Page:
Want personalized picks that fit your family?
Set preferences to see our top age-appropriate picks for your kids.
A lot or a little?
The parents' guide to what's in this movie.
What parents need to know
Parents need to know that Dr. No is the first James Bond 007 movie, from 1962. It contains fighting, shooting, and killing, with a little blood shown. It's relatively tame today, but was arguably among the more violent movies made in 1962. Though Bond is a hero, striving to solve problems and protect the world from evil, his methods are questionable. He has a "license to kill," he seduces several women (no nudity shown), drinks, smokes cigarettes, gambles, and generally bosses people around. Despite all this, he projects an image of cool confidence, and he has fascinated generations of action movie fans. Since the series is still ongoing 50 years later, teens will be interested in going back to see earlier entries.
- Parents say
- Kids say
Surprisingly not a very good Bond film; extremely cheesy. Since violence is quite minimal and mild, and sexual content only goes up to the point of innuendo and kissing (what surprise for Bond!), this would probably still keep its PG rating today.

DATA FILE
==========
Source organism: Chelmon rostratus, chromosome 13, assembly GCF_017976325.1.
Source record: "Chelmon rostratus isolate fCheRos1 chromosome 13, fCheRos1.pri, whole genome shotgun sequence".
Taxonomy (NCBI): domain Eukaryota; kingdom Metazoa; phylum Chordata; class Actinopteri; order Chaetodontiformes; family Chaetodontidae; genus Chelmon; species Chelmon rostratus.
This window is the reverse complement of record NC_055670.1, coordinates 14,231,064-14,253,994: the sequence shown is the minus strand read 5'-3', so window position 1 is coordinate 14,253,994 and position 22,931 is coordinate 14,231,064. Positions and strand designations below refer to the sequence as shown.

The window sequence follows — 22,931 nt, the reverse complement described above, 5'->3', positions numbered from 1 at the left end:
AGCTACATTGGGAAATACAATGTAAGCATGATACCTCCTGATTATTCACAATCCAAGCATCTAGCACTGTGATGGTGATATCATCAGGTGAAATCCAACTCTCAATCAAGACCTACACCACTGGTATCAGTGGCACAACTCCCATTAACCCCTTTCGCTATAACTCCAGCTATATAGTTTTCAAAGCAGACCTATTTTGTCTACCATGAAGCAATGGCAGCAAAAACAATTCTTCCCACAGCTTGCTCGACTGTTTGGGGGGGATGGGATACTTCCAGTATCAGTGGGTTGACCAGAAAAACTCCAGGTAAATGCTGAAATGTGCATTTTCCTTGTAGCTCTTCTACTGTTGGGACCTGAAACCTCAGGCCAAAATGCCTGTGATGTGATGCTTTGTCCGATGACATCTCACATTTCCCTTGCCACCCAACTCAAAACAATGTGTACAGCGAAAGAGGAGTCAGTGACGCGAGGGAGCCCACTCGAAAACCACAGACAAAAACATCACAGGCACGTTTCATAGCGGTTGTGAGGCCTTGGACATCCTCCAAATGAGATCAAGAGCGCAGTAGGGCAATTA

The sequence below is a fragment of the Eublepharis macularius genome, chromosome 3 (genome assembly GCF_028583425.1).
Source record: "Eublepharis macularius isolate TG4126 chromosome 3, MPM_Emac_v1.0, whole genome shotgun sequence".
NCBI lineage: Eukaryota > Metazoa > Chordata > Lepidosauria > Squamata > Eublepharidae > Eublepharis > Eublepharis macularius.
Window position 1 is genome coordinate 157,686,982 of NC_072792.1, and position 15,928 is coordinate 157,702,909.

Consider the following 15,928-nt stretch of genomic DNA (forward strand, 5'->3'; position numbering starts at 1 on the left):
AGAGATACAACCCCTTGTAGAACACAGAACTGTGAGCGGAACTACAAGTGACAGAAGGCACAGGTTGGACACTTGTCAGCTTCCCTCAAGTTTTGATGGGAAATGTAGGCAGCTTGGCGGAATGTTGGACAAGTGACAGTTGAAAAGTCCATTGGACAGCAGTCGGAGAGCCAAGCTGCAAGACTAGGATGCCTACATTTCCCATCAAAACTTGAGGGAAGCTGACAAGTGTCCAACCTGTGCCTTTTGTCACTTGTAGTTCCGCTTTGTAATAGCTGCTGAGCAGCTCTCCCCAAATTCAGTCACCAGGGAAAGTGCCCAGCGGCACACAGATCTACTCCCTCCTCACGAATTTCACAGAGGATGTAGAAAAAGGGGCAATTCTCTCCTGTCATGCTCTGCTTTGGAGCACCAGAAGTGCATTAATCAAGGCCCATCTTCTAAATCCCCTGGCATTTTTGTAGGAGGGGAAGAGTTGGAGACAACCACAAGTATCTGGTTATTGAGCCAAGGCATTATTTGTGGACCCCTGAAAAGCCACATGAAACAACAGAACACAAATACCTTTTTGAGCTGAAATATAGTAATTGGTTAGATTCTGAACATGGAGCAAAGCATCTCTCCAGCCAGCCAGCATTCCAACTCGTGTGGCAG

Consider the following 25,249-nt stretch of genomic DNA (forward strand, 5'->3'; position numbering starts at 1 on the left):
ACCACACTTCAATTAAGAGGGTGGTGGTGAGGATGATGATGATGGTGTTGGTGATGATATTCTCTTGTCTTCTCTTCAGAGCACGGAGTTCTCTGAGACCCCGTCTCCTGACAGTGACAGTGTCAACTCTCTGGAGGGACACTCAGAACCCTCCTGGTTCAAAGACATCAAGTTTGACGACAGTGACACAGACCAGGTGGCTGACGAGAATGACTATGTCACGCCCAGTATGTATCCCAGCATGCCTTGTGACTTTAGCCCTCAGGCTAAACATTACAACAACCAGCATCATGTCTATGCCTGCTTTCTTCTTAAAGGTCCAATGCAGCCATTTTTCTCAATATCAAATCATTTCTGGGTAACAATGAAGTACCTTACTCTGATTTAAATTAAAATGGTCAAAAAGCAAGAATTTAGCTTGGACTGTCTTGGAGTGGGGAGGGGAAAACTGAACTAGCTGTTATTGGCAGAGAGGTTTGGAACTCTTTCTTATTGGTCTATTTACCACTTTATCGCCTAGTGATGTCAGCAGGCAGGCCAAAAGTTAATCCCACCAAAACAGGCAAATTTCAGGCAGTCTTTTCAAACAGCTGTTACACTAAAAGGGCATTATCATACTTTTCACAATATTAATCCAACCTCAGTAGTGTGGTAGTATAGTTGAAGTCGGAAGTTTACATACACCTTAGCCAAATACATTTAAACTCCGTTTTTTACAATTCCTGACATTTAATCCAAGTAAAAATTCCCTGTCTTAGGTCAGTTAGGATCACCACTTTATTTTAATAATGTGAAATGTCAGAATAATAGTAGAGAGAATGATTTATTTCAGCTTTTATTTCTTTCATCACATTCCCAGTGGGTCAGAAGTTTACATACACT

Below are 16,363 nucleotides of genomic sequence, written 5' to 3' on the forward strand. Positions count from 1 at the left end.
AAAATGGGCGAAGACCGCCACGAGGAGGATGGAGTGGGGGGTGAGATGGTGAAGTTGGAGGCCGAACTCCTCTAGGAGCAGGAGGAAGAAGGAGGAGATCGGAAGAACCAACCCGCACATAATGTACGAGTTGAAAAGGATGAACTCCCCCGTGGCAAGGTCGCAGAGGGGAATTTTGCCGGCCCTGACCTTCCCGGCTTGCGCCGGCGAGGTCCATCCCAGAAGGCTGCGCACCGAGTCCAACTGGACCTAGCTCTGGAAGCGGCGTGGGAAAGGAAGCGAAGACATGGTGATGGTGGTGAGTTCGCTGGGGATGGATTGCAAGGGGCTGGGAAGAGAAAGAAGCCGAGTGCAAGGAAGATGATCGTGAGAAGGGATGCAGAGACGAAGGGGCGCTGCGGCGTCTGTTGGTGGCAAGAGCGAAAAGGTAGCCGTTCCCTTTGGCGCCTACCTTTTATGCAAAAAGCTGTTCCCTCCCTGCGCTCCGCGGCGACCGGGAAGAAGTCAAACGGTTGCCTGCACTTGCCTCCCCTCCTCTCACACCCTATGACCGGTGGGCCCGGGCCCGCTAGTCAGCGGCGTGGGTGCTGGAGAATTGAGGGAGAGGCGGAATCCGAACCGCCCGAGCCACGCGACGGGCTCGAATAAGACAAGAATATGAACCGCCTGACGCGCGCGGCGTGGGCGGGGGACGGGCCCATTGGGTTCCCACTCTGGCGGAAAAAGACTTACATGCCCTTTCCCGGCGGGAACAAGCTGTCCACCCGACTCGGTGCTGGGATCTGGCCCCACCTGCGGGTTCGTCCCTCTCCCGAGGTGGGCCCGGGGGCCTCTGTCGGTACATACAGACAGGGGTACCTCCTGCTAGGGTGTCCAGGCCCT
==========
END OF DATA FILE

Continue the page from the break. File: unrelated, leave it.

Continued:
What's the story?
James Bond (Sean Connery), is a British Secret Service agent who has been called upon to investigate suspicious activity in Jamaica. With the help of an earthy Jamaican (John Kitzmiller) and an American CIA agent (Jack Lord), Bond attempts to unravel the mystery of who or what is interfering with rocket launches in the States.
Is it any good?
Not quite as streamlined or cohesive as many of its successors, DR. NO introduces James Bond, one of the most enduring figure of Western cinema, to the world. Considering how many sequels this modest action-spy film spawned, it's worth asking why this refined roué has stuck around as long as he has.
The answer, for better or worse, probably lies in the unapologetic way the film plays to undomesticated male fantasies. The action is wooden and the plot contrived, but it sure is fun to look at.
Talk to your kids about ...
Families can talk about what qualities of James Bond one might want to emulate. What makes people think James Bond is cool? What is different about the world in which he lives in than our world?
How are women portrayed in this movie? Can you think of any movies that treat men in the same eye candy way? Who is this movie intended for and how can you tell?
Themes & Topics
Browse titles with similar subject matter.
For kids who love thrills
Our editors recommend
Top advice and articles
Common Sense Media's unbiased ratings are created by expert reviewers and aren't influenced by the product's creators or by any of our funders, affiliates, or partners.